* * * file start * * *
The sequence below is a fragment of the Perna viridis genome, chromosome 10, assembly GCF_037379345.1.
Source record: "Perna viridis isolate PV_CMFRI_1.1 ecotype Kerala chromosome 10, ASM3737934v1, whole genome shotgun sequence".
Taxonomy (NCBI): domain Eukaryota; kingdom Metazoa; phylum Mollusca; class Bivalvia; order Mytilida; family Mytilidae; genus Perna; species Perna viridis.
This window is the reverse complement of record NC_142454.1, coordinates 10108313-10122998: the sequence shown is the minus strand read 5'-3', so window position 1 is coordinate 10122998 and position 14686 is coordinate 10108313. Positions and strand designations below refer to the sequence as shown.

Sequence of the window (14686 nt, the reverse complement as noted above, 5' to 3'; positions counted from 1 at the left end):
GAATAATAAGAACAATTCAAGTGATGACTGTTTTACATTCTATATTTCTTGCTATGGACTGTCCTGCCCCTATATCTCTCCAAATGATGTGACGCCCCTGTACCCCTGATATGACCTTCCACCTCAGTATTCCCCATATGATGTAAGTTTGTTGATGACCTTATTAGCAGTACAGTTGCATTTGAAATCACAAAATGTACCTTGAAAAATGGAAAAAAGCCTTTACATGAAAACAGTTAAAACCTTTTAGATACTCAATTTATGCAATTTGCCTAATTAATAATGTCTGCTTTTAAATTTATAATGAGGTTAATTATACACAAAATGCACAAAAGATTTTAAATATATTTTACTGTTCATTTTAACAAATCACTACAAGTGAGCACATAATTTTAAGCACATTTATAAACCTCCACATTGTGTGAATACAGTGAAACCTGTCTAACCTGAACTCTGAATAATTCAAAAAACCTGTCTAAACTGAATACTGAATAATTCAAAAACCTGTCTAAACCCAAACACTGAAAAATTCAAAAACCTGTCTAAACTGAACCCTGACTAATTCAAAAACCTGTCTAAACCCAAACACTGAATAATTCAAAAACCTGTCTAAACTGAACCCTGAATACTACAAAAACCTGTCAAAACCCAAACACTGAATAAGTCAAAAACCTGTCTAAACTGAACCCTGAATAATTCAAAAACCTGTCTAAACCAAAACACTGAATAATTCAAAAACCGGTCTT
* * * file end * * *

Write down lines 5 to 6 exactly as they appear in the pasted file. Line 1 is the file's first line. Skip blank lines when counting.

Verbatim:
Sequence of the window (14686 nt, the reverse complement as noted above, 5' to 3'; positions counted from 1 at the left end):
GAATAATAAGAACAATTCAAGTGATGACTGTTTTACATTCTATATTTCTTGCTATGGACTGTCCTGCCCCTATATCTCTCCAAATGATGTGACGCCCCTGTACCCCTGATATGACCTTCCACCTCAGTATTCCCCATATGATGTAAGTTTGTTGATGACCTTATTAGCAGTACAGTTGCATTTGAAATCACAAAATGTACCTTGAAAAATGGAAAAAAGCCTTTACATGAAAACAGTTAAAACCTTTTAGATACTCAATTTATGCAATTTGCCTAATTAATAATGTCTGCTTTTAAATTTATAATGAGGTTAATTATACACAAAATGCACAAAAGATTTTAAATATATTTTACTGTTCATTTTAACAAATCACTACAAGTGAGCACATAATTTTAAGCACATTTATAAACCTCCACATTGTGTGAATACAGTGAAACCTGTCTAACCTGAACTCTGAATAATTCAAAAAACCTGTCTAAACTGAATACTGAATAATTCAAAAACCTGTCTAAACCCAAACACTGAAAAATTCAAAAACCTGTCTAAACTGAACCCTGACTAATTCAAAAACCTGTCTAAACCCAAACACTGAATAATTCAAAAACCTGTCTAAACTGAACCCTGAATACTACAAAAACCTGTCAAAACCCAAACACTGAATAAGTCAAAAACCTGTCTAAACTGAACCCTGAATAATTCAAAAACCTGTCTAAACCAAAACACTGAATAATTCAAAAACCGGTCTT